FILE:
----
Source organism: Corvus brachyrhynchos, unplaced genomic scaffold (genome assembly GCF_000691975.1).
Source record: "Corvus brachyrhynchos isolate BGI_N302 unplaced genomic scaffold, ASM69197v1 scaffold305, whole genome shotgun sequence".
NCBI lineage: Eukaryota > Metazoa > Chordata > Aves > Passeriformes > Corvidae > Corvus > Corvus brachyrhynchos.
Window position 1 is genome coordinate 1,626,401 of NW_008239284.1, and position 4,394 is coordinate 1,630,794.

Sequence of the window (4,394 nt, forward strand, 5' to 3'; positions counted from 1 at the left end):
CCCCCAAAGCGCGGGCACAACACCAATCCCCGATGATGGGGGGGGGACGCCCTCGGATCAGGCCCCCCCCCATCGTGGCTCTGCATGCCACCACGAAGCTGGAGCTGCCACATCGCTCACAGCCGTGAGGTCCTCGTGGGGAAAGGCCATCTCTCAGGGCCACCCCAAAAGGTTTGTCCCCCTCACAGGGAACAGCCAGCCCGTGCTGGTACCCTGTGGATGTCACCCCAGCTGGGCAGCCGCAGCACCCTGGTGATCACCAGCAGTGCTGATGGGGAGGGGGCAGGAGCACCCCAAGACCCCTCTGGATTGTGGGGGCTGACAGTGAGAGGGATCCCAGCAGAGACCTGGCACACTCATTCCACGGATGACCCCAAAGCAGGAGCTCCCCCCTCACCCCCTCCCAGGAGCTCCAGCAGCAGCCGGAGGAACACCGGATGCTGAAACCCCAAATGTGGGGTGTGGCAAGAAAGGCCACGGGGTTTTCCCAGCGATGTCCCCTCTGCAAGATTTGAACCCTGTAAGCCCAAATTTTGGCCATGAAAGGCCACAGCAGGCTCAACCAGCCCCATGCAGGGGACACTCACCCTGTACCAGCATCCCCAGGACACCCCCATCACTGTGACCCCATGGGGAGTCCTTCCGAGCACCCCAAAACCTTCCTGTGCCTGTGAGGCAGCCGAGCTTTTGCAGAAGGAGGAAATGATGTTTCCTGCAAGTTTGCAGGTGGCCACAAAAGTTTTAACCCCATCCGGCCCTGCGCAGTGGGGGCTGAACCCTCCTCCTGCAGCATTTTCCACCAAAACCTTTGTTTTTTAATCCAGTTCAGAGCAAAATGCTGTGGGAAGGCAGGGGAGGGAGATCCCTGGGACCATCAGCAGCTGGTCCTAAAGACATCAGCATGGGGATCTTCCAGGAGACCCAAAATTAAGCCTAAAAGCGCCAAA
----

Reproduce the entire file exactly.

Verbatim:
Source organism: Corvus brachyrhynchos, unplaced genomic scaffold (genome assembly GCF_000691975.1).
Source record: "Corvus brachyrhynchos isolate BGI_N302 unplaced genomic scaffold, ASM69197v1 scaffold305, whole genome shotgun sequence".
NCBI lineage: Eukaryota > Metazoa > Chordata > Aves > Passeriformes > Corvidae > Corvus > Corvus brachyrhynchos.
Window position 1 is genome coordinate 1,626,401 of NW_008239284.1, and position 4,394 is coordinate 1,630,794.

Sequence of the window (4,394 nt, forward strand, 5' to 3'; positions counted from 1 at the left end):
CCCCCAAAGCGCGGGCACAACACCAATCCCCGATGATGGGGGGGGGACGCCCTCGGATCAGGCCCCCCCCCATCGTGGCTCTGCATGCCACCACGAAGCTGGAGCTGCCACATCGCTCACAGCCGTGAGGTCCTCGTGGGGAAAGGCCATCTCTCAGGGCCACCCCAAAAGGTTTGTCCCCCTCACAGGGAACAGCCAGCCCGTGCTGGTACCCTGTGGATGTCACCCCAGCTGGGCAGCCGCAGCACCCTGGTGATCACCAGCAGTGCTGATGGGGAGGGGGCAGGAGCACCCCAAGACCCCTCTGGATTGTGGGGGCTGACAGTGAGAGGGATCCCAGCAGAGACCTGGCACACTCATTCCACGGATGACCCCAAAGCAGGAGCTCCCCCCTCACCCCCTCCCAGGAGCTCCAGCAGCAGCCGGAGGAACACCGGATGCTGAAACCCCAAATGTGGGGTGTGGCAAGAAAGGCCACGGGGTTTTCCCAGCGATGTCCCCTCTGCAAGATTTGAACCCTGTAAGCCCAAATTTTGGCCATGAAAGGCCACAGCAGGCTCAACCAGCCCCATGCAGGGGACACTCACCCTGTACCAGCATCCCCAGGACACCCCCATCACTGTGACCCCATGGGGAGTCCTTCCGAGCACCCCAAAACCTTCCTGTGCCTGTGAGGCAGCCGAGCTTTTGCAGAAGGAGGAAATGATGTTTCCTGCAAGTTTGCAGGTGGCCACAAAAGTTTTAACCCCATCCGGCCCTGCGCAGTGGGGGCTGAACCCTCCTCCTGCAGCATTTTCCACCAAAACCTTTGTTTTTTAATCCAGTTCAGAGCAAAATGCTGTGGGAAGGCAGGGGAGGGAGATCCCTGGGACCATCAGCAGCTGGTCCTAAAGACATCAGCATGGGGATCTTCCAGGAGACCCAAAATTAAGCCTAAAAGCGCCAAA